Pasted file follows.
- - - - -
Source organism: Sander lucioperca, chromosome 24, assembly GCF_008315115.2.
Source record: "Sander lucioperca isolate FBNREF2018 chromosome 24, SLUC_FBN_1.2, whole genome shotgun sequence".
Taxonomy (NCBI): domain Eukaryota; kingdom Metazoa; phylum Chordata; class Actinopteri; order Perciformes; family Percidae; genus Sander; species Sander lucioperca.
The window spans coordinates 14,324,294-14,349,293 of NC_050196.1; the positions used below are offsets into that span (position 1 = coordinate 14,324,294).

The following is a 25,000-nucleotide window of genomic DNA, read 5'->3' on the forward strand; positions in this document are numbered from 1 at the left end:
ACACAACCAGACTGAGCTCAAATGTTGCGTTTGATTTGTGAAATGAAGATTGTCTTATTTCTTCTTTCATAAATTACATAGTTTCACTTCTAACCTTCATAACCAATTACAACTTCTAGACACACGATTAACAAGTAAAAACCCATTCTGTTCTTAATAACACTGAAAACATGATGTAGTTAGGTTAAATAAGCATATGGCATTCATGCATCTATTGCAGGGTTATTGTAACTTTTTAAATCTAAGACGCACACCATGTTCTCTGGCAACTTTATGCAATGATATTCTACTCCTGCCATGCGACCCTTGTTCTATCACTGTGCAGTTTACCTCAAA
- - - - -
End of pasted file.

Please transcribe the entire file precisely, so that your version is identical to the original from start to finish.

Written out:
Source organism: Sander lucioperca, chromosome 24, assembly GCF_008315115.2.
Source record: "Sander lucioperca isolate FBNREF2018 chromosome 24, SLUC_FBN_1.2, whole genome shotgun sequence".
Taxonomy (NCBI): domain Eukaryota; kingdom Metazoa; phylum Chordata; class Actinopteri; order Perciformes; family Percidae; genus Sander; species Sander lucioperca.
The window spans coordinates 14,324,294-14,349,293 of NC_050196.1; the positions used below are offsets into that span (position 1 = coordinate 14,324,294).

The following is a 25,000-nucleotide window of genomic DNA, read 5'->3' on the forward strand; positions in this document are numbered from 1 at the left end:
ACACAACCAGACTGAGCTCAAATGTTGCGTTTGATTTGTGAAATGAAGATTGTCTTATTTCTTCTTTCATAAATTACATAGTTTCACTTCTAACCTTCATAACCAATTACAACTTCTAGACACACGATTAACAAGTAAAAACCCATTCTGTTCTTAATAACACTGAAAACATGATGTAGTTAGGTTAAATAAGCATATGGCATTCATGCATCTATTGCAGGGTTATTGTAACTTTTTAAATCTAAGACGCACACCATGTTCTCTGGCAACTTTATGCAATGATATTCTACTCCTGCCATGCGACCCTTGTTCTATCACTGTGCAGTTTACCTCAAA